There’s Already a Center-Right Party: Nicholas Kristof Makes a Category Error (and Why That Matters)

Nicholas Kristof, writing about the election, makes a very serious category error–one that many progressives are making (boldface mine):

Schadenfreude may excuse Democrats’ smiles for a few days, but these trends portend a potential disaster not just for the Republican Party but for the health of our political system. America needs a plausible center-right opposition party to hold Obama’s feet to the fire, not just a collection of Tea Party cranks.

We already have a center-right party: it’s called the Democrats. The Obama Administration, when it had the opportunity to resolve the housing crisis anyway it wanted, did not cramdown mortgages (something the Bush administration thought about doing) or place banks into receivership, but, instead, went with ‘extend-and-pretend’–which is exactly what the banks and Wall Street wanted. Obamacare is conservative legislation, modelled after a plan put forth by the conservative Heritage Foundation. Earlier in his administration, he attempted to triangulate between oil drillers and environmentalists (didn’t work out so well as the Deepwater Horizon blowout happened four days later). The Democrats, in the main, are focused on deficit reduction, not job creation.

This isn’t a semantic issue. Because what I’ve being reading over and over again is that the election is a victory for liberalism, when it is merely a victory for the Coalition of Sane–that is, those opposed to misogynist theocrats (are there any other kind), ‘anti-government’ batshitloonitarians, and recidivist segregationists.

In 2006 (the Stone Age in internet time), I listed some things progressives seemed to agree on–they’ve held up pretty well:

  1. When trying to stop Bin Laden, you should not invade the wrong country, particularly when there is ample reason to expect the ensuing occupation to go sideways.
  2. Scientists and other experts, when presenting highly vetted and substantiated information about the reality we are confronted with, should not be denigrated (e.g., global warming).
  3. The government should not be in the forced childbirth or pregnancy-as-punishment business.
  4. Rampant corruption sucks and is harmful to the country’s interests.
  5. ‘Faith-based’, wingnuttian approaches, when unsupported or contradicted by evidence, suck and are harmful to the country’s interests.
  6. Slandering war heroes is wrong.
  7. Eliminationist rhetoric is wrong.
  8. Hating black people and interracial couples is wrong.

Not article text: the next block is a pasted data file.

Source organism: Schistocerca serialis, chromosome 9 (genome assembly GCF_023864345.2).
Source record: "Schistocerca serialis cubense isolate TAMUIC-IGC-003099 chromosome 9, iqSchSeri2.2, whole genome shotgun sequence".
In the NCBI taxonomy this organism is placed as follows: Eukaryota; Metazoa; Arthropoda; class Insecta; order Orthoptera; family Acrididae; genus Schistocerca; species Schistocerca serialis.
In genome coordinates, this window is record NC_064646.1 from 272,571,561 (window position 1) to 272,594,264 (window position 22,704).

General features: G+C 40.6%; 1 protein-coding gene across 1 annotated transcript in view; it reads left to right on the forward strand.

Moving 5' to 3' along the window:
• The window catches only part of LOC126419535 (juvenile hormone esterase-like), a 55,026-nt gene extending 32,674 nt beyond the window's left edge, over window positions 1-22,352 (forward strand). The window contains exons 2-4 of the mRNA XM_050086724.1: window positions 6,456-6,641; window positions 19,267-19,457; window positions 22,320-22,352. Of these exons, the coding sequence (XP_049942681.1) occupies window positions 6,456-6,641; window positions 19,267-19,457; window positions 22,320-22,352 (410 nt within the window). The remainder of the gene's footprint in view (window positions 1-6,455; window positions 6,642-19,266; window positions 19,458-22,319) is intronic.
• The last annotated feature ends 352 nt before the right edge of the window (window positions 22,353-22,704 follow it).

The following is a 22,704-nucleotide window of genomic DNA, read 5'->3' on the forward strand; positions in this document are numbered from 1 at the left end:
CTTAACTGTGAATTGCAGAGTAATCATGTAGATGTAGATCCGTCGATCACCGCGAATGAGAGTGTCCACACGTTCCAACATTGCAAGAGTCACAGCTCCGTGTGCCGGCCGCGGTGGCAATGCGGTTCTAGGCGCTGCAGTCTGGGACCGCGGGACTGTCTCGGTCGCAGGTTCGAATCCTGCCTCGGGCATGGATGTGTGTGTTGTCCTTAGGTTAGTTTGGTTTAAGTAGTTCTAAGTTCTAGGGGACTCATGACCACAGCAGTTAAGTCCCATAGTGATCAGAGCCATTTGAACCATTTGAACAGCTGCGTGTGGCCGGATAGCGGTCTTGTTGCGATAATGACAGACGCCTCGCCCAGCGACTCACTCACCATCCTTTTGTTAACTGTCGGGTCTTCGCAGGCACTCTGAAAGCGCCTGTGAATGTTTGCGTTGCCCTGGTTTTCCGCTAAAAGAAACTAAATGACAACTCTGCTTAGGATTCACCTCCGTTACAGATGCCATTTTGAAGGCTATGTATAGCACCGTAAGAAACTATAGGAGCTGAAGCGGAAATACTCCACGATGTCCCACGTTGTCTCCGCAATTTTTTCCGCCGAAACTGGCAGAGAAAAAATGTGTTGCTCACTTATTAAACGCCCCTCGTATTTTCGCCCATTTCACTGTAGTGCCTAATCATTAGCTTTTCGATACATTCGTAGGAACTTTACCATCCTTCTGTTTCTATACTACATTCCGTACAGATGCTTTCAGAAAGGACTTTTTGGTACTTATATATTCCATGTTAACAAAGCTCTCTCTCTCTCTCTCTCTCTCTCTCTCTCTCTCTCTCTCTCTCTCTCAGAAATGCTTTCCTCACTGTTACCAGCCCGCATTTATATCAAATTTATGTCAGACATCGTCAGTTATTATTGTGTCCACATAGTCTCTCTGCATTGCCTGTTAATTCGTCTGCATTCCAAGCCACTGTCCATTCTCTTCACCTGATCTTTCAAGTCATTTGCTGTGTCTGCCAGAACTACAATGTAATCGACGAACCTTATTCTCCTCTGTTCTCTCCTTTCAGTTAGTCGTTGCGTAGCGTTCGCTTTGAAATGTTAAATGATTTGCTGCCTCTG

9. Hating Latinos, and in particular Mexicans, is wrong.
  10. Hating gay people is wrong.
  11. The Enlightenment, overall, was a good thing.
  12. The libidophobic ‘religious’ right is idiotic, not to mention often hypocritical.
  13. Giving Paris Hilton a tax cut when there are so many unmet needs is wrong.
  14. Some kind of universal healthcare is needed (although the more conservative elements of the progressive movement might not actually agree with this point).

As far as I’m concerned, that really isn’t liberalism, it’s simply not being an asshole (as assholes seem to be in plentiful supply, this isn’t a bad thing). Here’s what I argued liberalism should stand for (long before Occupy or the Implosion of Big Shitpile):

What you’ll notice missing from this list are any proposals that would seriously alter the relationship of citizens to massed economic power. Before you say, “Oh the Mad Biologist is going off into lefty bizarro world”, keep in mind that most of the problems we face, from healthcare, to information privacy, to environmental degradation, stem in part, if not entirely, from the imbalance between capital and labor, or between capital and the individual citizen.

Maybe there will be some slight tax increases on the wealthy (An aside: The tell won’t be the tax rate on the highest income bracket, it will be how interest is taxed). But in an era where Democrats, especially President Obama, seemed more concerned about long-term deficit reduction than massive un- and underemployment, along with stagnating wages, we need liberals, not simply the absence of wackaloonitarians.

This is what is bothering me: those to the left of center are allowing Obama, who in historical terms would be a Rockefeller Republican, to define the leftward pole of the political debate. It’s bad enough when the right or mainstream media shifts the Overton Window to the right, but we can’t afford to do this to ourselves (I would like the option of being able to retire at 67* myself, but YMMV).

What this the U.S. needs isn’t a sane center-right party–we already have one. What we need is a center-left party. This is the challenges for progressives and liberals.

I only hope the cultural shift demonstrated in this election helps many progressives’ get over their self-inflicted self-mutilation complex (“Come on guys, I’m not a hippie. Really…”). The U.S. needs a left that stands for something for than the glorification of a multicultural neo-liberal meritocracy.

*Are there any pundits who realize that many Americans today won’t receive full Social Security benefits until they turn 67? Fucking morons.

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5 Responses to There’s Already a Center-Right Party: Nicholas Kristof Makes a Category Error (and Why That Matters)

  1. somedude says:

    Well, a real left wing us administration would do something about company taxation in delaware
    Notice how Delaware is the worst offender? As far as I understand the USA commerce clause, the federal government can do something about this. American presidents should not have to publicly display their tax returns, since it should be obvious no one can escape from paying tax.

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